There’s only one absolute constraint: in Marplot’s world, there is no such place as Canada (it disappeared when cinema began), so images cannot include recognizable Canadian locations, landmarks, or symbols. In fact, the guide is to international film, so shots taken of/in the markets of Cairo, the clubs of Hong Kong, or the swamps of Louisiana are at least as welcome as those in an uncertain setting. Likewise, people may or may not be in the shot. Photos selected will be assigned a caption and presented as a scene, or still, from a particular film.

We plan to include 50 photographs in the published book. Artists may submit up to ten images for consideration. Modest remuneration of $50 will be paid for each photograph selected. Artists will receive printed credit and a copy of the book. They will retain copyright of the image and the right to sell the original and/or reproductions of their image(s). If there is sufficient interest, at a launch party for the book, an exhibit will be organized where the images can be presented and sold.

Submission criteria
a) Film stills may imply the different styles of filmmaking: Film Noir, the Musical, Italian Neorealism, Arthouse, and Sci-fi, for example. They may also imply the historic eras and shifting technologies of filmmaking: the silent era, animation, New Hollywood, etc.

b) Film stills should be formatted to reflect popular cinema and video aspect ratios: 1.85:1, 2.39:1, 4:3, and 16:9

c) Images should have a minimum resolution of 300 dpi.

d) Submission should be attached or file shared by email to artists@nac.org with the subject line: Idiocinema. Please include your name, address, and phone contact in the body of your message. The deadline for submissions is 31 December.

Sample film descriptions from Idiocinema
CANNIBAL DANCE CRAZE (1971)
American. Dir. Dalton Webby. Colour, 85 minutes.

A holiday cruise ship loses its way and runs ashore an uncharted island inhabited by savage cannibals whose one weakness is their inability to resist a good dance tune. The failed ironies of the film include the strange casting (the cannibals are all played by white actors, the tourists by blacks) and the double-entendres in the dialogue of the original script (written by Webby), which mocked specific racist views espoused by the then-governor of California, were lost in the rigorous editing that the studio enforced.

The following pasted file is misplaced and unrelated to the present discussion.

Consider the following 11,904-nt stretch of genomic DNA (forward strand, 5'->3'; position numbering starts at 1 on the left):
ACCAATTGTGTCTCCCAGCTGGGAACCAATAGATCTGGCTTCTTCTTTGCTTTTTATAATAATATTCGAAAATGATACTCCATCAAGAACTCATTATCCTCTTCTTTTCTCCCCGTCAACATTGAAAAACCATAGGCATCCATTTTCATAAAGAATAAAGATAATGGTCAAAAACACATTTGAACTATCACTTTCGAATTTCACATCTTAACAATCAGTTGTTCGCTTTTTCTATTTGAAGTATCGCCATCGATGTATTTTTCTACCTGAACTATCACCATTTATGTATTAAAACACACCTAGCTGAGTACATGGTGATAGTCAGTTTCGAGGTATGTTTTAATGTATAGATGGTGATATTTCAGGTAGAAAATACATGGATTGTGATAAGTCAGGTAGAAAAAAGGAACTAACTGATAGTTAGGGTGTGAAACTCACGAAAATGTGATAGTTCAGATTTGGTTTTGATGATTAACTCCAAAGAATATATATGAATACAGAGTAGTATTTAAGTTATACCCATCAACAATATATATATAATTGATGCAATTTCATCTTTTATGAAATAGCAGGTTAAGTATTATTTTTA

Trudy Trust is vaguely amusing as a fainting-prone socialite on the make for a husband, but the drinking may not be all acting. In her tell-all memoir, What Didn’t I Do (1984), she succinctly said of this film, “the lighting people seemed to know what was going on.”

CHACKATOO CHACK CHIZZERAM (1990)
American. Dir. Fintan Hold. Colour, 121 minutes.

The first of Hold’s films of people strangling each other, this one is the only one to include dialogue, and critics are divided as to whether it is thus an entirely extraneous feature or very meaningful precisely because it is so rare. The most shocking strangulation takes place in the library, a scene that takes only 12 minutes in the film but which took three whole days to shoot to Hold’s satisfaction. Fans will want to see this, but novices might better start with the later chapters in the cycle, such as Innocence to the Innocent (1992) and Gruzz Geduzz Alack (1994).

KEEPING IT DOWN IN THE AIRPORT (1973)
Swedish. Dir. Birgitta Lifsovgrass. Colour, 90 minutes.

A smuggling ring is cracked using a little-known regulation about noise levels in airports. Claes Kladdig plays the lead detective with unparalleled detachment, while Jannike Oregelbunden (better known for her later career in music) plays the nameless girl with acute hearing (and, in the dream sequence, the figure of Death). Keeping It Down initiated a surprising revolution in Swedish cinema and is recognized as the first